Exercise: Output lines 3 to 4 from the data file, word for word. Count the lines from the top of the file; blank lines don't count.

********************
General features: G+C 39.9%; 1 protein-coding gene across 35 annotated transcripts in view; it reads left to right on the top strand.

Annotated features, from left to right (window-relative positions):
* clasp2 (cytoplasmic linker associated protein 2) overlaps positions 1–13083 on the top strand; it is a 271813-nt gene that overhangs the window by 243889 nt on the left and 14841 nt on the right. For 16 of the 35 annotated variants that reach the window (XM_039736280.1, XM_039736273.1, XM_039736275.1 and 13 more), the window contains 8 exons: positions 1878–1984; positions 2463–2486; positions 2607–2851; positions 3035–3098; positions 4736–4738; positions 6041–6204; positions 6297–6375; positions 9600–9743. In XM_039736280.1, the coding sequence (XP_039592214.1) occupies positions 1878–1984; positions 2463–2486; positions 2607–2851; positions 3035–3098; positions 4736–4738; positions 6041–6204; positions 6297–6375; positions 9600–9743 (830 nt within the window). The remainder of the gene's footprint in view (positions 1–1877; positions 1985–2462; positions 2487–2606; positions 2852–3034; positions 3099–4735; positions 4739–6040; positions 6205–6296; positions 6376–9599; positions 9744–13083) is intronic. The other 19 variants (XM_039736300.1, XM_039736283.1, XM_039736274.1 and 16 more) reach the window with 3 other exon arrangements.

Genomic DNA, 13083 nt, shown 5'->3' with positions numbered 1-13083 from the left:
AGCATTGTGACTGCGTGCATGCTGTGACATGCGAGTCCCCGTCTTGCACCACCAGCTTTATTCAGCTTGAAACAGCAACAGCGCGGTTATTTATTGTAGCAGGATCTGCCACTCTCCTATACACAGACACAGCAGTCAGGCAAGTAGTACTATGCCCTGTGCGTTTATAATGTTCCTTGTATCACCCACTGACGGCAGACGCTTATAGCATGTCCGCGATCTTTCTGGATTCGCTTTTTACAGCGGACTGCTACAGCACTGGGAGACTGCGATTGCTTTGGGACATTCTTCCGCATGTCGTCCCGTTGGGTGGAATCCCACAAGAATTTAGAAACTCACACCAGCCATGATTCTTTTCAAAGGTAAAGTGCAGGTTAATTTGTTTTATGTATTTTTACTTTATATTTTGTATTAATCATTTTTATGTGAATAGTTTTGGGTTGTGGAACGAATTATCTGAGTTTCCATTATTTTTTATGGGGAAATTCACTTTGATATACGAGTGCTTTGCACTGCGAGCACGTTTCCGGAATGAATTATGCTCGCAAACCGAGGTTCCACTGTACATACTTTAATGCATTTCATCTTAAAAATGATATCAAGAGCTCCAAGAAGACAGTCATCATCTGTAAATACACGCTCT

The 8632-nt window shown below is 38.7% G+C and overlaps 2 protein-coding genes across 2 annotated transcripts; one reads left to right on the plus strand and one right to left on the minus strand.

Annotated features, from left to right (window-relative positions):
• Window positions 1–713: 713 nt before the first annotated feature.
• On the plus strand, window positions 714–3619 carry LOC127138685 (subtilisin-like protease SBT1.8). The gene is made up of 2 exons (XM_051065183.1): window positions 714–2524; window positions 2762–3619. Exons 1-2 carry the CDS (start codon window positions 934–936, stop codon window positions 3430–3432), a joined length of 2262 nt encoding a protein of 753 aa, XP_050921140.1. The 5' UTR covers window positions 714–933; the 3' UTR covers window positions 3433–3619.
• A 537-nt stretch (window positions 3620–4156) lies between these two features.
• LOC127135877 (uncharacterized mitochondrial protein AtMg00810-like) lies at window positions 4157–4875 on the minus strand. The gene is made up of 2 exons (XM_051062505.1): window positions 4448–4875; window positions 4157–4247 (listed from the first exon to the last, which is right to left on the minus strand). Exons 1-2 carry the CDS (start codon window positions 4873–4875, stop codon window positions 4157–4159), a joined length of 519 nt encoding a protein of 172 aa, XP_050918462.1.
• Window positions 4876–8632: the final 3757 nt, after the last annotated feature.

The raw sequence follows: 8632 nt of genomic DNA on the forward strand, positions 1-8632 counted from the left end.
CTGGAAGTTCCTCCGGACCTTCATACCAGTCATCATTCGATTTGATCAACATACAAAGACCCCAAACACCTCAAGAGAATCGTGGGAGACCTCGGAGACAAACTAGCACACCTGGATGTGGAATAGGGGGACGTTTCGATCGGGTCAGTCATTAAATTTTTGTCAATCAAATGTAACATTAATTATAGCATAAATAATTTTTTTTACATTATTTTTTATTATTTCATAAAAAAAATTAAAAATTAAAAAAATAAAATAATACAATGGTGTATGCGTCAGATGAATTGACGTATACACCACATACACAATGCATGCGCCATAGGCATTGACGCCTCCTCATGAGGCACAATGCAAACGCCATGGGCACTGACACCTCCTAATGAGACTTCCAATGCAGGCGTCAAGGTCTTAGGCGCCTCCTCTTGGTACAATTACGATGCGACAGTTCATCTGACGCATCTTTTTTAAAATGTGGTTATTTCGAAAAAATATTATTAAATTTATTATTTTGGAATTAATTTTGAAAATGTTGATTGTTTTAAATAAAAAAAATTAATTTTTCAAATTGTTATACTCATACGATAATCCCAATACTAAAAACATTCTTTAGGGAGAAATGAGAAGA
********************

* clasp2 (cytoplasmic linker associated protein 2) overlaps positions 1–13083 on the top strand; it is a 271813-nt gene that overhangs the window by 243889 nt on the left and 14841 nt on the right. For 16 of the 35 annotated variants that reach the window (XM_039736280.1, XM_039736273.1, XM_039736275.1 and 13 more), the window contains 8 exons: positions 1878–1984; positions 2463–2486; positions 2607–2851; positions 3035–3098; positions 4736–4738; positions 6041–6204; positions 6297–6375; positions 9600–9743. In XM_039736280.1, the coding sequence (XP_039592214.1) occupies positions 1878–1984; positions 2463–2486; positions 2607–2851; positions 3035–3098; positions 4736–4738; positions 6041–6204; positions 6297–6375; positions 9600–9743 (830 nt within the window). The remainder of the gene's footprint in view (positions 1–1877; positions 1985–2462; positions 2487–2606; positions 2852–3034; positions 3099–4735; positions 4739–6040; positions 6205–6296; positions 6376–9599; positions 9744–13083) is intronic. The other 19 variants (XM_039736300.1, XM_039736283.1, XM_039736274.1 and 16 more) reach the window with 3 other exon arrangements.

Genomic DNA, 13083 nt, shown 5'->3' with positions numbered 1-13083 from the left: